I am sitting opposite my counsellor, not just crying but sobbing with unstoppable force. Her head is tilted, eyes softened, with the helpless sympathy of a woman who just doesn’t know what to do. It’s eighteen months ago. She nudges the box of tissues towards me, but I’m crying too much to reach out to them. The waves of despair hit me over and over again, and I genuinely can’t stop. The panic is rising, because I might die here, of crying. Has anyone ever died of crying before? But I can’t stop, and surely the only end to this level of grief is death. I’m going to drown in my own tears while the sun shines in through the window and my counsellor looks on.

Six months before, I had suffered a catastrophic loss and my world had caved in. I had caved in. I was immobilised by grief, but unavoidably, life goes on. I was now learning to put one foot in front of the other, to be in the world again and cope. I hadn’t been in this terrifying emotional state for a while, and yet it was more intense than ever. I was a heroin addict overdosing on a single hit after a period of abstinence. This last explosion of emotion was going to steal the life from me. I had been getting better. I thought I had been getting better. I thought I could cope. And now I was back to the beginning again.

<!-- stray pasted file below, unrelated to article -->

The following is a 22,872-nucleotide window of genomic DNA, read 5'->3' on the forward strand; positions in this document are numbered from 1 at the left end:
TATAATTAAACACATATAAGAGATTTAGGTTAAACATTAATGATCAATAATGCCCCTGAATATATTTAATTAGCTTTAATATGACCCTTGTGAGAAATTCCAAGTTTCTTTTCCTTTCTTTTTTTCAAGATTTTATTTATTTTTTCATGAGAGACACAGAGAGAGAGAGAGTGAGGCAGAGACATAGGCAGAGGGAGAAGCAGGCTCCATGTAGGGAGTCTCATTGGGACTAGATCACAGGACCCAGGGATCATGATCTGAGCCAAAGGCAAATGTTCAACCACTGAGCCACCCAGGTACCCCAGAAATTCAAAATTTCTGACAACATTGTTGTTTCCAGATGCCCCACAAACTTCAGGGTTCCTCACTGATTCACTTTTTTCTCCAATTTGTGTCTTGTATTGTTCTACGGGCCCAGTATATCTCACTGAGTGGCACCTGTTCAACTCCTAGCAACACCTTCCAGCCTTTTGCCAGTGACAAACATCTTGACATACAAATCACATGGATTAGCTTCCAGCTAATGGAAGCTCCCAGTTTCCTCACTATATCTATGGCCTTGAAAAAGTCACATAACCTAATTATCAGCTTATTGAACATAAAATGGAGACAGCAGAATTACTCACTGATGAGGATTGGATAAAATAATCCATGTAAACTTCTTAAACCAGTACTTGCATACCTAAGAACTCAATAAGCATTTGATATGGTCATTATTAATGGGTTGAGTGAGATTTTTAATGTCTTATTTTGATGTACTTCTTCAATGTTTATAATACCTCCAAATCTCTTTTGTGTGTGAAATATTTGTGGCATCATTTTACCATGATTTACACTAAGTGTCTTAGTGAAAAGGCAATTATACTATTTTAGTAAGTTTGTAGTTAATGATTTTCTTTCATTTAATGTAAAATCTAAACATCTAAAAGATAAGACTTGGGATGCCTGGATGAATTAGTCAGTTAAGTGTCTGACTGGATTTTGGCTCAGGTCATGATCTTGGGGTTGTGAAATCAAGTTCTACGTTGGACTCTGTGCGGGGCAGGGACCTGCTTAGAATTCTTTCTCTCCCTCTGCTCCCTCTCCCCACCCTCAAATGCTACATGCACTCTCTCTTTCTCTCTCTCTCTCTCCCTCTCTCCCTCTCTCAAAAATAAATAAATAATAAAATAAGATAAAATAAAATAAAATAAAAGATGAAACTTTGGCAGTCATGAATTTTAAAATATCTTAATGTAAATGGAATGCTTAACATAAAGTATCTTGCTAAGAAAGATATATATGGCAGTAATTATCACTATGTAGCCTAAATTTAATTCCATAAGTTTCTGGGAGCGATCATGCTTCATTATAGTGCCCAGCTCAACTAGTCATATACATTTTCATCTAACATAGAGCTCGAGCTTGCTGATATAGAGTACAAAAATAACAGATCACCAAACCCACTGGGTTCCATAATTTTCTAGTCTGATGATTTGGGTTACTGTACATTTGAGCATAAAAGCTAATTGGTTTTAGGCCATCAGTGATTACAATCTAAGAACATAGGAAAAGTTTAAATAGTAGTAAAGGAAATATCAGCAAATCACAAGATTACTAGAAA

“Close your eyes,” she whispers.

I take a deep, helpless breath, but I trust her, so I do as she says. I close my eyes.

“You’re in the river,” she says. “It’s choppy, too choppy, wild. It’s throwing you around. You’re drowning.”

What the hell is she trying to do? My panic intensifies, grows colour around it, as I’m thrown around by the unyielding current. How is this helping?